No doubt the day will come when even this golf nerd’s juices fail to be stirred or shaken by the prospect of the Open but it ain’t happening this year, not when it’s at St Andrews; not when it’s the 150th.
It was a real thrill for Mo and me to drive into town on a gloriously sunny, breezy Tuesday and start soaking up the atmosphere. We’d missed the Celebration of Champions on Monday but I bumped into Sam Torrance, who said it had been a wonderfully emotional occasion that was still bringing a tear to his eye. That’s the power of St Andrews – everybody is in awe and willing to forgive the place all its faults and idiosyncrasies.
Tiger Woods, more open, engaging and willing to voice his considered opinions than he ever was in his playing pomp – he was scathing about the LIV golf format and baffled by the younger players’ desire to join the circus – was thrilled to be playing with the ever vocal Lee Buck Trevino. Rory McIlroy and Georgia Hall made up the four and they all have photos and memories to treasure until the end of their days.It’s not just the players who have been posing for the photos of a lifetime and sharing their joy with anyone who asks. Fans from all over the world are making the most of a celebration like no other and if there’s a microphone available, so much the better. I was waiting for a friend outside the St Rule Club (blessed with a wonderful view of the 18th green and the 1st tee), watching the world go by when I heard somebody waxing lyrical – at some length and with some authority. It turned out to be a sports-mad farmer from New Zealand, his wife told me as she waited patiently and with some amusement for him to finish regaling the young man doing the vox pops.
Everywhere you looked there was colour (apart from those players wedded to their blacks and greys, with the odd splash of white) and pageantry. Jack Nicklaus was given honorary citizenship by the Royal Burgh of St Andrews and the university, founded in 1413, conferred honorary degrees on several players, including Catriona Matthew and Jose Maria Olazabal. There were plenty of tears and broad, broad smiles.Isabel, a member of the AGW, is attending her 30th Open (how did that happen, where did the years go?) and she opted for a week under canvas – or nylon, whatever tents are made of these days. Those of us who are less adventurous and lack camping skills stuck to bricks and mortar.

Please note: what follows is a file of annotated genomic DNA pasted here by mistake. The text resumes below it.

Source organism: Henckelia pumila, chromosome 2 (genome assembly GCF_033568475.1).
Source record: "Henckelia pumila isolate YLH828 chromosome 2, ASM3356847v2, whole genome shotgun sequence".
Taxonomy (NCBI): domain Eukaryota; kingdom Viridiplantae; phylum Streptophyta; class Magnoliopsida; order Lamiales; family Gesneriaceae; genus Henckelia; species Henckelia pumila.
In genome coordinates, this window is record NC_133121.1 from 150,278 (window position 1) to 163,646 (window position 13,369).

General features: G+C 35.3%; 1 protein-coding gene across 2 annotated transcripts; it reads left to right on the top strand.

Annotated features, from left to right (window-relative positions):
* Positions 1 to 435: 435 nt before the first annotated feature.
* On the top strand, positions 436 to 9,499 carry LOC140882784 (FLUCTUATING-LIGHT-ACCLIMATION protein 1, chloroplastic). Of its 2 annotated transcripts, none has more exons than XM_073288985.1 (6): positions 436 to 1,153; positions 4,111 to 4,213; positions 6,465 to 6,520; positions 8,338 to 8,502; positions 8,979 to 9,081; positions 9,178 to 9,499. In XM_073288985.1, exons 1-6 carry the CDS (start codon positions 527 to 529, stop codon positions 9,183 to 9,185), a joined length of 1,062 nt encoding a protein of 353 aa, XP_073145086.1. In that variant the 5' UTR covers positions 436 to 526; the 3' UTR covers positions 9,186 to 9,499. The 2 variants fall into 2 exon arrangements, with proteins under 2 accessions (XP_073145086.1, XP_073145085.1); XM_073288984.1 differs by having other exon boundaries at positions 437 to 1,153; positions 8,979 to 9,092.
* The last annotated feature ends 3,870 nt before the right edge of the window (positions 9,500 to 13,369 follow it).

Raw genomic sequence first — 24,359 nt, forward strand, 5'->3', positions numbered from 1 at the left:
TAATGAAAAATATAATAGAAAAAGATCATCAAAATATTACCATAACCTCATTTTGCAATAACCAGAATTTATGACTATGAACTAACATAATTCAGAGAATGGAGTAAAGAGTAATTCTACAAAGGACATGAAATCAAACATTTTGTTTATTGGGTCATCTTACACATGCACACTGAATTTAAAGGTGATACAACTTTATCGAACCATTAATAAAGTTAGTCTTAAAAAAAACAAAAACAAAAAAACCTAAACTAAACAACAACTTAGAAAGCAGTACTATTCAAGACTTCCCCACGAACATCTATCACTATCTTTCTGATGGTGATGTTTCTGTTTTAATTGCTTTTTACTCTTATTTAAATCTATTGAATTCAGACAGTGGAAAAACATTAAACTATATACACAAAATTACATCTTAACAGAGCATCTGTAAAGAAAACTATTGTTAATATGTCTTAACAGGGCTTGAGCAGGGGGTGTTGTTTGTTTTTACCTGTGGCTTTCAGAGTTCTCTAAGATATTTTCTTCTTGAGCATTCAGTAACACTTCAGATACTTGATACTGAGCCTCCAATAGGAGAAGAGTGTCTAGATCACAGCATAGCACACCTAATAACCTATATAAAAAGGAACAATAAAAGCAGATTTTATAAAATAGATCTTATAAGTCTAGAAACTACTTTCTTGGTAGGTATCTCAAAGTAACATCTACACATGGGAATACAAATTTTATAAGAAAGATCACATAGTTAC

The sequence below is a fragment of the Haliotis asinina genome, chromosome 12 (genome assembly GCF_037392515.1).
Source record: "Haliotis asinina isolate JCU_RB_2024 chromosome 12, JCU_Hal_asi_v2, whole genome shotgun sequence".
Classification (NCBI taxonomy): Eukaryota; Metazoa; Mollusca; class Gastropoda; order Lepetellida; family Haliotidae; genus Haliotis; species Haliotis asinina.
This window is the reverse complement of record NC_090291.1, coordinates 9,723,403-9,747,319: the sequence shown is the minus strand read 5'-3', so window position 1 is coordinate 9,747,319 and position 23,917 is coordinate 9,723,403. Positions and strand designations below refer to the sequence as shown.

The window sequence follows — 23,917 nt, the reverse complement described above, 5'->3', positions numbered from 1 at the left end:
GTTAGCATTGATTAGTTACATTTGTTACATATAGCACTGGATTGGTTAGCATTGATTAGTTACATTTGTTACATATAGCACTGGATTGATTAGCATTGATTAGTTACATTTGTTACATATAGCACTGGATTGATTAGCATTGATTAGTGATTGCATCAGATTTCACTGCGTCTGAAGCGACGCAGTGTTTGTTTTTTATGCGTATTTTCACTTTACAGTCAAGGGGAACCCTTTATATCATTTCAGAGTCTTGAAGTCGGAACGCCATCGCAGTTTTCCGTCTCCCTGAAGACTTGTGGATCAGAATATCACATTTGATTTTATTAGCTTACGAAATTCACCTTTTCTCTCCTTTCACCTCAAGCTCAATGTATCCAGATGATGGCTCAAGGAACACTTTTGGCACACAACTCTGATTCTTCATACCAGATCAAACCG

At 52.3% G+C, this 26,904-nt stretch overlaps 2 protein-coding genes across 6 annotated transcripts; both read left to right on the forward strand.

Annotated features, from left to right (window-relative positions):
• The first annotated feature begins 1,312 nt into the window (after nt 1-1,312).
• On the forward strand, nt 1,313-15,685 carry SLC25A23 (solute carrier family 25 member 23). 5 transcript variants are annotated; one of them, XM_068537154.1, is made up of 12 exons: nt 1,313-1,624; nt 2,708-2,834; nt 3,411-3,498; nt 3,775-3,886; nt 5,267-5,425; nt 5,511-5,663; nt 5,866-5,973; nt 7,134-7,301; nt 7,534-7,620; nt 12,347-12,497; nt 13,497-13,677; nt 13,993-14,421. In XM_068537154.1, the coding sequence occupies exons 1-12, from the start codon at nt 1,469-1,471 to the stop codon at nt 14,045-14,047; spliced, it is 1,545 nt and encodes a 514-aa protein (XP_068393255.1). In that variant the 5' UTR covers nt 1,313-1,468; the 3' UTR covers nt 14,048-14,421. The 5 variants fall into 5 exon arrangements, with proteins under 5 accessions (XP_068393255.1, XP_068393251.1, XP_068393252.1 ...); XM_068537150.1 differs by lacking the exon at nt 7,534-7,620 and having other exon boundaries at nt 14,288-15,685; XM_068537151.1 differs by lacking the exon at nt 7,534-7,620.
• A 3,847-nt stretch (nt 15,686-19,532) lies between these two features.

The days are long at an Open, so no one needs much rocking at night and at least the campsite is close to the action, cutting down on the tramping to and from the course. And there are lots of dramatic photo opps.Of course, some people find it hard to leave the press tent – more correctly, the media centre – and in these 24-hours-a-day, non-stop rolling news, social media times, when’s a person to sleep?
I had lots of notions about what I’d do in my short time in St Andrews – take my aged cashmere cardis back to Johnsons of Elgin for advice on restoring their joie de vivre and the invisible mending of moth holes; stock up on books in Toppings, one of the most dangerous shops in Scotland (easy to spend loads of time and money there); golf at lovely Crail; buy shoes; revamp my wardrobe; walk on the beach. Instead I did a lot of talking; even more gawping; took some happy snaps; drank a lot of coffee; did some more talking; drank some tea; attended the AGW dinner; talked some more; downed a few glasses of wine; made it to the AGW agm and Martin Slumbers’ state of golf address; and, suddenly, that was it; I was packing the cashmeres, still moth-eaten and heading home.
There’s still time for a few more snaps, not too much of a strain on the brain – yours or mine.
The Open is the pinnacle of the game but every pro has to start somewhere and many congrats to WHGC’s Ryan Brooks on his first PGA EuroPro Tour victory at the third hole of a play-off.